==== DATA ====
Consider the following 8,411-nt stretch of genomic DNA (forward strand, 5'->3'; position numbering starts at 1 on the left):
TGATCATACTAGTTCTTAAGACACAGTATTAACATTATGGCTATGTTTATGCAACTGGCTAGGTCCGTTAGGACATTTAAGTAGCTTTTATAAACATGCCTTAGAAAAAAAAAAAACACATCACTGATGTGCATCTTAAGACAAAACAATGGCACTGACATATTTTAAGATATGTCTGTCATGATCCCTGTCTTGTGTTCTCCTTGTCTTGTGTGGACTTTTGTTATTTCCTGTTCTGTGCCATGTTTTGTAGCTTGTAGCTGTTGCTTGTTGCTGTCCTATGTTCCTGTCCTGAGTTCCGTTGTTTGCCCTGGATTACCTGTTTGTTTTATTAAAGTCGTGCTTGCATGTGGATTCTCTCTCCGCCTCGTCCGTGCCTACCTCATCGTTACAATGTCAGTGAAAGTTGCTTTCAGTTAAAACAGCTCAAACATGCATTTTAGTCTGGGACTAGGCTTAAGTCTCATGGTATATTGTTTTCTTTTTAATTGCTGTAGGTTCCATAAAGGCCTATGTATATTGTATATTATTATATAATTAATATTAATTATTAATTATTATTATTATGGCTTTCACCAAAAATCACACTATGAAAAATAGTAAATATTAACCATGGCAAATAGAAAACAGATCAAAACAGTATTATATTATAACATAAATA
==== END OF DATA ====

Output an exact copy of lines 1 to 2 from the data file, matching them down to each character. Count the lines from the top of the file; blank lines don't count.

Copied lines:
Consider the following 8,411-nt stretch of genomic DNA (forward strand, 5'->3'; position numbering starts at 1 on the left):
TGATCATACTAGTTCTTAAGACACAGTATTAACATTATGGCTATGTTTATGCAACTGGCTAGGTCCGTTAGGACATTTAAGTAGCTTTTATAAACATGCCTTAGAAAAAAAAAAAACACATCACTGATGTGCATCTTAAGACAAAACAATGGCACTGACATATTTTAAGATATGTCTGTCATGATCCCTGTCTTGTGTTCTCCTTGTCTTGTGTGGACTTTTGTTATTTCCTGTTCTGTGCCATGTTTTGTAGCTTGTAGCTGTTGCTTGTTGCTGTCCTATGTTCCTGTCCTGAGTTCCGTTGTTTGCCCTGGATTACCTGTTTGTTTTATTAAAGTCGTGCTTGCATGTGGATTCTCTCTCCGCCTCGTCCGTGCCTACCTCATCGTTACAATGTCAGTGAAAGTTGCTTTCAGTTAAAACAGCTCAAACATGCATTTTAGTCTGGGACTAGGCTTAAGTCTCATGGTATATTGTTTTCTTTTTAATTGCTGTAGGTTCCATAAAGGCCTATGTATATTGTATATTATTATATAATTAATATTAATTATTAATTATTATTATTATGGCTTTCACCAAAAATCACACTATGAAAAATAGTAAATATTAACCATGGCAAATAGAAAACAGATCAAAACAGTATTATATTATAACATAAATA